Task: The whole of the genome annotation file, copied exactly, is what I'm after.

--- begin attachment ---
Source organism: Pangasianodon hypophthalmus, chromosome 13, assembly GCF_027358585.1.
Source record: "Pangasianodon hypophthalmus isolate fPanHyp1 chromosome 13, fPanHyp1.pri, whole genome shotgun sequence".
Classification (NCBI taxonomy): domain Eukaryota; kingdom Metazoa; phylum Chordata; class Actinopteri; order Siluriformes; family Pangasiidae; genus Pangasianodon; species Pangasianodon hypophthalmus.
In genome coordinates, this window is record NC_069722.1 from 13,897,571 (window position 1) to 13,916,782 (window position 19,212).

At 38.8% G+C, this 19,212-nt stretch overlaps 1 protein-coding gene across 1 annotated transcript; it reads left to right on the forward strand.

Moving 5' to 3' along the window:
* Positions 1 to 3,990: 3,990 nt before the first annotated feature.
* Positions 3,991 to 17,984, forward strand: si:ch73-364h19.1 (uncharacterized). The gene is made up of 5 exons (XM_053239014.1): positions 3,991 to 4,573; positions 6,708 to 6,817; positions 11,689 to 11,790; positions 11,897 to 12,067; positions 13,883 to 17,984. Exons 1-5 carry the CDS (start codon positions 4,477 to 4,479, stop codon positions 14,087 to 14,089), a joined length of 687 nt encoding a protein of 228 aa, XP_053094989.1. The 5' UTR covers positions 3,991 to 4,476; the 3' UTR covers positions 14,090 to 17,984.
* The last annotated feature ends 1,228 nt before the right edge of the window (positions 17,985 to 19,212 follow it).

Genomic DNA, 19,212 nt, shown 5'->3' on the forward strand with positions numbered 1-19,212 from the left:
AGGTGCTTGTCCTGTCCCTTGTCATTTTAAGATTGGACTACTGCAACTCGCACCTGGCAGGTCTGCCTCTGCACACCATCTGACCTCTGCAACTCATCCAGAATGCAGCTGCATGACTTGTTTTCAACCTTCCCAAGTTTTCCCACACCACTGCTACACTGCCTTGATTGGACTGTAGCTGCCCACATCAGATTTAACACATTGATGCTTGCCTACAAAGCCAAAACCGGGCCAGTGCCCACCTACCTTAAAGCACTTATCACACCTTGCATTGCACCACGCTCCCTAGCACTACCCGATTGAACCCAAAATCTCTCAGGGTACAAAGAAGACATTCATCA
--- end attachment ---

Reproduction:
Source organism: Pangasianodon hypophthalmus, chromosome 13, assembly GCF_027358585.1.
Source record: "Pangasianodon hypophthalmus isolate fPanHyp1 chromosome 13, fPanHyp1.pri, whole genome shotgun sequence".
Classification (NCBI taxonomy): domain Eukaryota; kingdom Metazoa; phylum Chordata; class Actinopteri; order Siluriformes; family Pangasiidae; genus Pangasianodon; species Pangasianodon hypophthalmus.
In genome coordinates, this window is record NC_069722.1 from 13,897,571 (window position 1) to 13,916,782 (window position 19,212).

At 38.8% G+C, this 19,212-nt stretch overlaps 1 protein-coding gene across 1 annotated transcript; it reads left to right on the forward strand.

Moving 5' to 3' along the window:
* Positions 1 to 3,990: 3,990 nt before the first annotated feature.
* Positions 3,991 to 17,984, forward strand: si:ch73-364h19.1 (uncharacterized). The gene is made up of 5 exons (XM_053239014.1): positions 3,991 to 4,573; positions 6,708 to 6,817; positions 11,689 to 11,790; positions 11,897 to 12,067; positions 13,883 to 17,984. Exons 1-5 carry the CDS (start codon positions 4,477 to 4,479, stop codon positions 14,087 to 14,089), a joined length of 687 nt encoding a protein of 228 aa, XP_053094989.1. The 5' UTR covers positions 3,991 to 4,476; the 3' UTR covers positions 14,090 to 17,984.
* The last annotated feature ends 1,228 nt before the right edge of the window (positions 17,985 to 19,212 follow it).

Genomic DNA, 19,212 nt, shown 5'->3' on the forward strand with positions numbered 1-19,212 from the left:
AGGTGCTTGTCCTGTCCCTTGTCATTTTAAGATTGGACTACTGCAACTCGCACCTGGCAGGTCTGCCTCTGCACACCATCTGACCTCTGCAACTCATCCAGAATGCAGCTGCATGACTTGTTTTCAACCTTCCCAAGTTTTCCCACACCACTGCTACACTGCCTTGATTGGACTGTAGCTGCCCACATCAGATTTAACACATTGATGCTTGCCTACAAAGCCAAAACCGGGCCAGTGCCCACCTACCTTAAAGCACTTATCACACCTTGCATTGCACCACGCTCCCTAGCACTACCCGATTGAACCCAAAATCTCTCAGGGTACAAAGAAGACATTCATCA